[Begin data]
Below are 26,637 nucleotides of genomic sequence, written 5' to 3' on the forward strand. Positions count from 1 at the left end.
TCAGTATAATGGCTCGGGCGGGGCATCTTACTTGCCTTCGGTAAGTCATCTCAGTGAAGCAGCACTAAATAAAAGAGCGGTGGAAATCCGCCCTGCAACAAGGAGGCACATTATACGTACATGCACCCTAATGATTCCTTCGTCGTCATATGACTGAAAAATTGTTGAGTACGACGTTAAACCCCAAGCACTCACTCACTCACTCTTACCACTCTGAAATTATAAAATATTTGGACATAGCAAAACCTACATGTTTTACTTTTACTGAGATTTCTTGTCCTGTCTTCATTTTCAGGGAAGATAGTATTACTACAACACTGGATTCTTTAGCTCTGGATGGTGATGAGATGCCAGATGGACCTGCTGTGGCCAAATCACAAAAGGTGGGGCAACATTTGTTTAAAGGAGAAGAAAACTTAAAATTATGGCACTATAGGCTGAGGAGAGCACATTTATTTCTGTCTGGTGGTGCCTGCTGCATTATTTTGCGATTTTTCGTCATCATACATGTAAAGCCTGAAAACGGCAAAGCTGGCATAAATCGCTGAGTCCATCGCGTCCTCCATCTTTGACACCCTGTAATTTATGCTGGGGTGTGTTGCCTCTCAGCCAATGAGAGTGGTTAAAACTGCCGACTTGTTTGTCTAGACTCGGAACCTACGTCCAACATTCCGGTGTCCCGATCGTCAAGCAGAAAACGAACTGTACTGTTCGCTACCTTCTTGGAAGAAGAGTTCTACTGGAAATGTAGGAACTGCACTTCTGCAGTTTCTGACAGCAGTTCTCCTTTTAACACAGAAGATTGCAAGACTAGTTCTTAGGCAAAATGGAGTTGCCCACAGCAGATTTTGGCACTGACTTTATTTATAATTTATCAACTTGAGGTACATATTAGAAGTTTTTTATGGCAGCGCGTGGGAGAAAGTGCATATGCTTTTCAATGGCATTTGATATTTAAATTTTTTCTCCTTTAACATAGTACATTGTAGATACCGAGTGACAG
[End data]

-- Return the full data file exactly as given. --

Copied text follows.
Below are 26,637 nucleotides of genomic sequence, written 5' to 3' on the forward strand. Positions count from 1 at the left end.
TCAGTATAATGGCTCGGGCGGGGCATCTTACTTGCCTTCGGTAAGTCATCTCAGTGAAGCAGCACTAAATAAAAGAGCGGTGGAAATCCGCCCTGCAACAAGGAGGCACATTATACGTACATGCACCCTAATGATTCCTTCGTCGTCATATGACTGAAAAATTGTTGAGTACGACGTTAAACCCCAAGCACTCACTCACTCACTCTTACCACTCTGAAATTATAAAATATTTGGACATAGCAAAACCTACATGTTTTACTTTTACTGAGATTTCTTGTCCTGTCTTCATTTTCAGGGAAGATAGTATTACTACAACACTGGATTCTTTAGCTCTGGATGGTGATGAGATGCCAGATGGACCTGCTGTGGCCAAATCACAAAAGGTGGGGCAACATTTGTTTAAAGGAGAAGAAAACTTAAAATTATGGCACTATAGGCTGAGGAGAGCACATTTATTTCTGTCTGGTGGTGCCTGCTGCATTATTTTGCGATTTTTCGTCATCATACATGTAAAGCCTGAAAACGGCAAAGCTGGCATAAATCGCTGAGTCCATCGCGTCCTCCATCTTTGACACCCTGTAATTTATGCTGGGGTGTGTTGCCTCTCAGCCAATGAGAGTGGTTAAAACTGCCGACTTGTTTGTCTAGACTCGGAACCTACGTCCAACATTCCGGTGTCCCGATCGTCAAGCAGAAAACGAACTGTACTGTTCGCTACCTTCTTGGAAGAAGAGTTCTACTGGAAATGTAGGAACTGCACTTCTGCAGTTTCTGACAGCAGTTCTCCTTTTAACACAGAAGATTGCAAGACTAGTTCTTAGGCAAAATGGAGTTGCCCACAGCAGATTTTGGCACTGACTTTATTTATAATTTATCAACTTGAGGTACATATTAGAAGTTTTTTATGGCAGCGCGTGGGAGAAAGTGCATATGCTTTTCAATGGCATTTGATATTTAAATTTTTTCTCCTTTAACATAGTACATTGTAGATACCGAGTGACAG